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Rosy govt. growth projection for Denmark

No great surprises for Finance Minister Bjarne Corydon's budget proposal for 2013. He projects higher growth rates, but still higher unemployment. He wants to spend more on higher education

The Social Democrat-led government has presented its budget proposal for next year, reports and other Danish media.

The coalition’s guarantor of a parliamentary majority, the far-left Red/Green Alliance (Enhedslisten) will be the first party invited to negotiate the budget, which contains new measures to boost growth and employment.

In case of a lack of consensus between the two, the Social Democrats will negotiate the proposal with the opposition.

Ambitious growth forecasts

The government is upbeat that the economy is winning the fight against the recession with a growth forecast of 1.7 per cent, placing Denmark amongst the best in Europe.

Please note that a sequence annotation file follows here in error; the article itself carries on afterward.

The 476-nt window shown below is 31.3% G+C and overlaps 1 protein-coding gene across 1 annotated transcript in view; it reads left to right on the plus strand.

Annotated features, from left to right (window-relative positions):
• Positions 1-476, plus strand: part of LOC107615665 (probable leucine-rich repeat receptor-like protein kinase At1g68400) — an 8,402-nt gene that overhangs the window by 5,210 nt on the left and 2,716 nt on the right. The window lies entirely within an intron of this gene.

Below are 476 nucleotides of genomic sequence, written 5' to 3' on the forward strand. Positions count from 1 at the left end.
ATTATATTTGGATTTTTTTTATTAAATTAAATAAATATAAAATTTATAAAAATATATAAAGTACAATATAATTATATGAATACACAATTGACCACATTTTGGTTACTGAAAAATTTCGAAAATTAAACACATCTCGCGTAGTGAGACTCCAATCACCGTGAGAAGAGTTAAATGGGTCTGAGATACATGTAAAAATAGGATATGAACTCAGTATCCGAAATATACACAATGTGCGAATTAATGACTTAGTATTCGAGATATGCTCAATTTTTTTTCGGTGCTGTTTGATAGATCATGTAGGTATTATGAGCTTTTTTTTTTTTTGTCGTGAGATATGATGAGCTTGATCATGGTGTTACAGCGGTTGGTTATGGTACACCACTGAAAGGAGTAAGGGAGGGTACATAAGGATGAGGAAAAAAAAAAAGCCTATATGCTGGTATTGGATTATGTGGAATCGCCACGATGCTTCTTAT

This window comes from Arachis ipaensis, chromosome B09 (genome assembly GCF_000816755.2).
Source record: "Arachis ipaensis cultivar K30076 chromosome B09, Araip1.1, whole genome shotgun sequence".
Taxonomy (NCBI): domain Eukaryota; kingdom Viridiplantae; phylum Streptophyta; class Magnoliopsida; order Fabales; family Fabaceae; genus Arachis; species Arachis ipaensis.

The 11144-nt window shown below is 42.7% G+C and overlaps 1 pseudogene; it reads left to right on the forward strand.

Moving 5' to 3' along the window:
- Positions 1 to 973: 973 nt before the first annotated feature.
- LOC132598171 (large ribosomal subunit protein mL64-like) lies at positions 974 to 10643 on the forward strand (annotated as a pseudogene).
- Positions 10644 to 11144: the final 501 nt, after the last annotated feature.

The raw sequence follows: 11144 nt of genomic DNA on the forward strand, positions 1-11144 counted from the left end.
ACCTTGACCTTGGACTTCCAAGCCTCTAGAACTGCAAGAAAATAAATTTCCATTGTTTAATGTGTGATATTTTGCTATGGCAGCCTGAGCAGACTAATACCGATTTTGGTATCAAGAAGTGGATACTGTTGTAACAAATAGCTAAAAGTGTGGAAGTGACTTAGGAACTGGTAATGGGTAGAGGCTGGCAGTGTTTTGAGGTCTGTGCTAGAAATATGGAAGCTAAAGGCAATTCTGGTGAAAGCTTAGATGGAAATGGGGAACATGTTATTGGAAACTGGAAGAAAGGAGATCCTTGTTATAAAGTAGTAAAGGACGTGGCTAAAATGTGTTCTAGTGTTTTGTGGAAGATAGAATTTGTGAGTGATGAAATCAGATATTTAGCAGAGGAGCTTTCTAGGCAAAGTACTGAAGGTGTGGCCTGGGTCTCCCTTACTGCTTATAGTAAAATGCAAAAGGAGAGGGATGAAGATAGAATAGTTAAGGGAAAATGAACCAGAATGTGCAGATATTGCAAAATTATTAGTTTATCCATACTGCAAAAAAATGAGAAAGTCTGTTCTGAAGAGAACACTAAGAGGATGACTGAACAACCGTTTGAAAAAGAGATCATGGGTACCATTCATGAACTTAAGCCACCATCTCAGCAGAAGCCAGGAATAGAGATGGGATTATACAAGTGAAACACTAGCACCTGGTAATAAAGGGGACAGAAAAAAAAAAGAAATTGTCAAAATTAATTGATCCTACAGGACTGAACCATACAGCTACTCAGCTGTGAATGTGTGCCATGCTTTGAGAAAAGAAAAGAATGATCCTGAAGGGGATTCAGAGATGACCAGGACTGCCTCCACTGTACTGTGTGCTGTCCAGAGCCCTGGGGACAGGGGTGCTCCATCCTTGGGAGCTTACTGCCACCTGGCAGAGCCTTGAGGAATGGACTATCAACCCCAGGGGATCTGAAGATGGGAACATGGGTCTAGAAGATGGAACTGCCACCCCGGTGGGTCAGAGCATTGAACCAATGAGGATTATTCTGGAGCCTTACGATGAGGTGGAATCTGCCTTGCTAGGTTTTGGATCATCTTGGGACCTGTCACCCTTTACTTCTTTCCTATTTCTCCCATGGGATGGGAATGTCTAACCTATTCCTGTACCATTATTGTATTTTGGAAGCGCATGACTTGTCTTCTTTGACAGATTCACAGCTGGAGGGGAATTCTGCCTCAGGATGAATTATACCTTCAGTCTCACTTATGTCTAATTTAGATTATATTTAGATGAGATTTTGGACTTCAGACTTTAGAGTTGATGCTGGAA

Not everyone agrees though. Economists have doubts that the economy would rebound back without difficulty from its deepest economic crisis since World War II. Denmark is still struggling with the European debt crisis and weak private spending.

The government also anticipates that the public sector deficit will be halved to around DKK 36.5bn, bringing Denmark in line with the EU’s requirement of a maximum three per cent GDP deficit.

Spending Increases on Education

The government plans to increase funding for education by nearly three billion to DKK 20.2bn. Around half a billion kroner of that amount will go towards new green education initiatives.

There will be a DKK 2.9b more funding for student grants and DKK 500m will go into providing training for the unskilled.

Danish universities have braced up for the largest university uptake ever.

Unemployment still a challenge

The government expects the jobless figures to top 158,000 next year, 6,000 more than previously projected.

»We support employment through investments including infrastructure. We have also allocated more money for education so that young people gain the knowledge and skills necessary for them to perform in future labor markets,« says Bjarne Corydon in a press statement.

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